Democratic state lawmakers are worried because California relies so heavily on the income taxes it collects from high earners to fund government services. The state’s wealthiest 1 percent, for instance, pay 48 percent of its income tax, and the departure of just a few families could lead to a noticeable hit to state general fund revenue.

Do the math. California will collect over $90 billion in personal income tax this fiscal year, about $45 billion from its 1 percent. These taxpayers will avoid over $17 billion in 2017 federal income tax. Add in their property taxes and they’ll avoid billions more.

Somehow I find it hard to feel sorry for these high income Californians, especially since the rest of us have been subsidizing their $17 billion tax break.

California’s dilemma applies to all high tax states. New York’s 1 percent pay 40 percent of its $40 billion in income taxes. Average property taxes in New York’s Westchester County are $10,000.

New York and other high-tax states will either have to find ways to reduce their tax burdens or lose wealthy taxpayers to lower tax states.

Do blue states have a fairness argument?

Democrats point out, correctly, that blue states pay more in federal taxes than they receive in federal spending. They argue that the new tax law unfairly increases this imbalance.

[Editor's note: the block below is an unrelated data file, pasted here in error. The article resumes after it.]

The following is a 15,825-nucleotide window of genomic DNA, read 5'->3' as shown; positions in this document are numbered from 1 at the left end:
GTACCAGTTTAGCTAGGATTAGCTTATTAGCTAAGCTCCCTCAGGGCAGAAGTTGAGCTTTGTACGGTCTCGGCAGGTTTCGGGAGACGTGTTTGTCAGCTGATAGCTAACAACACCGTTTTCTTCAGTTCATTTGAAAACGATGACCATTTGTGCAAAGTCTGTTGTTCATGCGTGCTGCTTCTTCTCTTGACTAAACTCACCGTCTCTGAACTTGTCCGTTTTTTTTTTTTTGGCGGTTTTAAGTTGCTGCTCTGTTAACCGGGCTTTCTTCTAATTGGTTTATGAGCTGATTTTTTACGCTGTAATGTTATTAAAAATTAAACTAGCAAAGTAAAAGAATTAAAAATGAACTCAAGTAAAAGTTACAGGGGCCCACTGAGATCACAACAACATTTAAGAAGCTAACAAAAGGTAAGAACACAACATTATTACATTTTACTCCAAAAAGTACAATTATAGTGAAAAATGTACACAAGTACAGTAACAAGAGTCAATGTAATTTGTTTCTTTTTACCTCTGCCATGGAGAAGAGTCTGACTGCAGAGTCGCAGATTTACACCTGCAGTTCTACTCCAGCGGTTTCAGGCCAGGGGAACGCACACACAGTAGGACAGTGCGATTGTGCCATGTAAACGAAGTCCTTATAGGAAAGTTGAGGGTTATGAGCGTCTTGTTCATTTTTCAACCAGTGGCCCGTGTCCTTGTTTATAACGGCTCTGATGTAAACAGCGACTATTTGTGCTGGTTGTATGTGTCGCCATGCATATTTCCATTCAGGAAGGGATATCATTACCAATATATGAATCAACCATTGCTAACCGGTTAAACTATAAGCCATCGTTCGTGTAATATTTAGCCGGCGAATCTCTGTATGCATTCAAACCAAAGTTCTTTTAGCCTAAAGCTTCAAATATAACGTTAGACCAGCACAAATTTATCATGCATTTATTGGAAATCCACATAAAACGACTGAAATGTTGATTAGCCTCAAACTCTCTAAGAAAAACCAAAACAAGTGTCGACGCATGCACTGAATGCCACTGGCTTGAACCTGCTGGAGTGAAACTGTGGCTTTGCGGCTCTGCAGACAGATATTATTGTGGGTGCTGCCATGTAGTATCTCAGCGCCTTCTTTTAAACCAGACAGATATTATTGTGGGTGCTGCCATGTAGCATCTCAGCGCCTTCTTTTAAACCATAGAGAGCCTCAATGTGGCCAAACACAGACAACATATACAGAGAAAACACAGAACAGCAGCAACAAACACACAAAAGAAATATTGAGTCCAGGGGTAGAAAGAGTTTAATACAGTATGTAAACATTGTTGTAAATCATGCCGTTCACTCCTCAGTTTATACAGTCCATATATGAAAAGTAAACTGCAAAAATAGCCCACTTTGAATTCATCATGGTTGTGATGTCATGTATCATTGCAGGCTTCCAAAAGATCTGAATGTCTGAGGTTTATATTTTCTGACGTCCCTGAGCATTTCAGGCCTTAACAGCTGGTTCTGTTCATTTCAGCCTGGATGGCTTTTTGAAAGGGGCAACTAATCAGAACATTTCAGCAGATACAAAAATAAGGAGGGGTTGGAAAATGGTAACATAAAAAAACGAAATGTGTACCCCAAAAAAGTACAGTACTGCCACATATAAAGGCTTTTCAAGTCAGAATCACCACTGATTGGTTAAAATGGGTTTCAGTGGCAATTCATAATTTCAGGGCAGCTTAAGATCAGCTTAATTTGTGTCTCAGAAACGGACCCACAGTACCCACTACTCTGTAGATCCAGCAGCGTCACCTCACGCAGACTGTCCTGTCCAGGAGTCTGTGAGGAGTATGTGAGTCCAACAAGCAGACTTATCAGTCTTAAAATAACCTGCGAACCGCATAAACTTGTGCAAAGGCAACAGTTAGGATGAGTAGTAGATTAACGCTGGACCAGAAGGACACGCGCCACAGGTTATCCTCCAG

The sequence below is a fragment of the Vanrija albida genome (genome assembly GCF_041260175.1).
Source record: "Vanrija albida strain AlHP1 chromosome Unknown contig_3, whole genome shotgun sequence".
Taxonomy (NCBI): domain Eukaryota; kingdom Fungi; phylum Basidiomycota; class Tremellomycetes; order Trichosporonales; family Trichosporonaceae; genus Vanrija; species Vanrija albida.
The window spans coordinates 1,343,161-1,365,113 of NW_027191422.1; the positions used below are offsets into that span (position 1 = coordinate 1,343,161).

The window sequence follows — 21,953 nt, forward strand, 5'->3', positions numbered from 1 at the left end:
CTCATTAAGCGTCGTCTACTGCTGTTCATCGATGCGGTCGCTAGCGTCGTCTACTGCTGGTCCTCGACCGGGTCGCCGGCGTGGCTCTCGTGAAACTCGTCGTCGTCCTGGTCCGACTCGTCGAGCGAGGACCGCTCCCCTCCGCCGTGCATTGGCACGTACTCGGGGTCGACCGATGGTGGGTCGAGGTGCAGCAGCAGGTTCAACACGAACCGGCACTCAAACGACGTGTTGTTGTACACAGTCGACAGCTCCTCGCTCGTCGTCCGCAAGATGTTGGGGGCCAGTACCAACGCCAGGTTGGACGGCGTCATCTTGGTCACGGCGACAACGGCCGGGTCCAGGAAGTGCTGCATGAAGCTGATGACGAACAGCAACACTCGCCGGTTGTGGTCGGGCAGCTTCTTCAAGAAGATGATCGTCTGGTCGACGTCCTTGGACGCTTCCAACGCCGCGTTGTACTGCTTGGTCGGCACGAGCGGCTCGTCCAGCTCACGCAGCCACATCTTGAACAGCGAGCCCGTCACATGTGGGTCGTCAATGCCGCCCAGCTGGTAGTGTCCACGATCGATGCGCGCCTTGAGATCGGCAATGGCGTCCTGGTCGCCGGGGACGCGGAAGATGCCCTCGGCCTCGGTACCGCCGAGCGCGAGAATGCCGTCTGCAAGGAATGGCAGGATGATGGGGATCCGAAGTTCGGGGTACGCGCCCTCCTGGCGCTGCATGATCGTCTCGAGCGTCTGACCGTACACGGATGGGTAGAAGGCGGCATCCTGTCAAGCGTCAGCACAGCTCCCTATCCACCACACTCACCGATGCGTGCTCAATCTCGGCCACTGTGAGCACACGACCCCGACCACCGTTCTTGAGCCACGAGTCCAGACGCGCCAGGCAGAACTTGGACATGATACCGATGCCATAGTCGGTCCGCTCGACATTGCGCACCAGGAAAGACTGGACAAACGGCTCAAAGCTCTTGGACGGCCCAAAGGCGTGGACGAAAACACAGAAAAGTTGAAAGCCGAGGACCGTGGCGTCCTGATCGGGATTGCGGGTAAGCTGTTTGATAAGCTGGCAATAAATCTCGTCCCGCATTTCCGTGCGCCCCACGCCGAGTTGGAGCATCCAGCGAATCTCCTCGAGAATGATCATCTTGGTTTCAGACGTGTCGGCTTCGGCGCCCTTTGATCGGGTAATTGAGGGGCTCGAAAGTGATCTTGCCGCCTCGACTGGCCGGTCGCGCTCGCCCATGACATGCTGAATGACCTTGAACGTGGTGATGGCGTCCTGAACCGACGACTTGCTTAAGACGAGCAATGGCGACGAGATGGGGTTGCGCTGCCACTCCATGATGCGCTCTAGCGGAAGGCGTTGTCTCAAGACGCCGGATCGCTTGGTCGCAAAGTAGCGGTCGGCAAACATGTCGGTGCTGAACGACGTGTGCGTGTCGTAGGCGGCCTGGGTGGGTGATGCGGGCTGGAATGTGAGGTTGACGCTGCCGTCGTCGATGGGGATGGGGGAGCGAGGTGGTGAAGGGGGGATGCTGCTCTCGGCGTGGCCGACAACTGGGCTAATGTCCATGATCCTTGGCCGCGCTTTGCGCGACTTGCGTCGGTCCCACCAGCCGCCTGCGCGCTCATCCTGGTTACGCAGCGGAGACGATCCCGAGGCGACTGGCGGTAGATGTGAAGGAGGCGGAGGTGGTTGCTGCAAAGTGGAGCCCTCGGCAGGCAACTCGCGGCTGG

Blue states pay more federal income tax because most blue states have above-average per capita incomes and are home to a disproportionate share of the nation’s 1 percent.

Instead of complaining, Democrats should be thanking Republicans for tackling two liberal policy goals.

First, Republicans lowered the federal tax rate for high-income taxpayers with the right hand but raised their taxes with the left hand by limiting the deduction for state and local taxes. How this nets out for any one high-income taxpayer depends on the state; for many, their federal tax bill will actually go up. But since income tax rates were reduced for the rest of us, the overall effect is to make federal taxes even more progressive, a longstanding liberal policy goal.

Second, Democrats should be telling blue state taxpayers to feel good about their contribution toward reducing income inequality across the country, another liberal policy goal.

So what’s the real reason Democrats are complaining? They’re pandering to their wealthy campaign contributors by railing against state and local tax deduction limits. The rest of us are tired of supporting their spendthrift habits.

If you’re one of those who will lose some of your state and local tax deduction on your federal return this year, don’t expect any sympathy from me. You can afford it.

Forget the $10,000 limit. Republicans should have eliminated it.

Howard Sierer is an opinion columnist for St. George News. The opinions stated in this article are his own and may not be representative of St. George News.

Email: [email protected]

Twitter: @STGnews

Copyright St. George News, SaintGeorgeUtah.com LLC, 2018, all rights reserved.